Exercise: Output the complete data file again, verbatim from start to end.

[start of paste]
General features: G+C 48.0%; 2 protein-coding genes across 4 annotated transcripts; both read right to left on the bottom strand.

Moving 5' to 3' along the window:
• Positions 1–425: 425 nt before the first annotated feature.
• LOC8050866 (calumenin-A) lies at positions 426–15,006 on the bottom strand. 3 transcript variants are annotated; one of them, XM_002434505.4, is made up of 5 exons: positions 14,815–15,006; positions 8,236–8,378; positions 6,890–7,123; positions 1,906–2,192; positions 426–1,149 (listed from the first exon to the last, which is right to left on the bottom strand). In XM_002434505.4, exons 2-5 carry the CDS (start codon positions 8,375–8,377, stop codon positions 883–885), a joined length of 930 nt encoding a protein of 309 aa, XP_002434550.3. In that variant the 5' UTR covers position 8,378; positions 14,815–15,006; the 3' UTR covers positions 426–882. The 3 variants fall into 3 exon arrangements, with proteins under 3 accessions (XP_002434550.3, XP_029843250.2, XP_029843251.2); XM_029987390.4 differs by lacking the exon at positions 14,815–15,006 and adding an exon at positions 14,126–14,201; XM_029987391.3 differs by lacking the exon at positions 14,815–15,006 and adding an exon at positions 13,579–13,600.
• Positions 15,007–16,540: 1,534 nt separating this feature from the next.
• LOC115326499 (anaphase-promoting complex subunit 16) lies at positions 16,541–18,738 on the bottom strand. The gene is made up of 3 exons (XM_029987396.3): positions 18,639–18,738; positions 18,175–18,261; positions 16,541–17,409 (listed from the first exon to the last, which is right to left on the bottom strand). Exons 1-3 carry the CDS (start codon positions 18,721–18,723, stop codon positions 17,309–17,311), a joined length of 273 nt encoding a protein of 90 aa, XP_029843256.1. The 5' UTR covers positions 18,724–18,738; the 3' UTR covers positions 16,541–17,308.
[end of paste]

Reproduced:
General features: G+C 48.0%; 2 protein-coding genes across 4 annotated transcripts; both read right to left on the bottom strand.

Moving 5' to 3' along the window:
• Positions 1–425: 425 nt before the first annotated feature.
• LOC8050866 (calumenin-A) lies at positions 426–15,006 on the bottom strand. 3 transcript variants are annotated; one of them, XM_002434505.4, is made up of 5 exons: positions 14,815–15,006; positions 8,236–8,378; positions 6,890–7,123; positions 1,906–2,192; positions 426–1,149 (listed from the first exon to the last, which is right to left on the bottom strand). In XM_002434505.4, exons 2-5 carry the CDS (start codon positions 8,375–8,377, stop codon positions 883–885), a joined length of 930 nt encoding a protein of 309 aa, XP_002434550.3. In that variant the 5' UTR covers position 8,378; positions 14,815–15,006; the 3' UTR covers positions 426–882. The 3 variants fall into 3 exon arrangements, with proteins under 3 accessions (XP_002434550.3, XP_029843250.2, XP_029843251.2); XM_029987390.4 differs by lacking the exon at positions 14,815–15,006 and adding an exon at positions 14,126–14,201; XM_029987391.3 differs by lacking the exon at positions 14,815–15,006 and adding an exon at positions 13,579–13,600.
• Positions 15,007–16,540: 1,534 nt separating this feature from the next.
• LOC115326499 (anaphase-promoting complex subunit 16) lies at positions 16,541–18,738 on the bottom strand. The gene is made up of 3 exons (XM_029987396.3): positions 18,639–18,738; positions 18,175–18,261; positions 16,541–17,409 (listed from the first exon to the last, which is right to left on the bottom strand). Exons 1-3 carry the CDS (start codon positions 18,721–18,723, stop codon positions 17,309–17,311), a joined length of 273 nt encoding a protein of 90 aa, XP_029843256.1. The 5' UTR covers positions 18,724–18,738; the 3' UTR covers positions 16,541–17,308.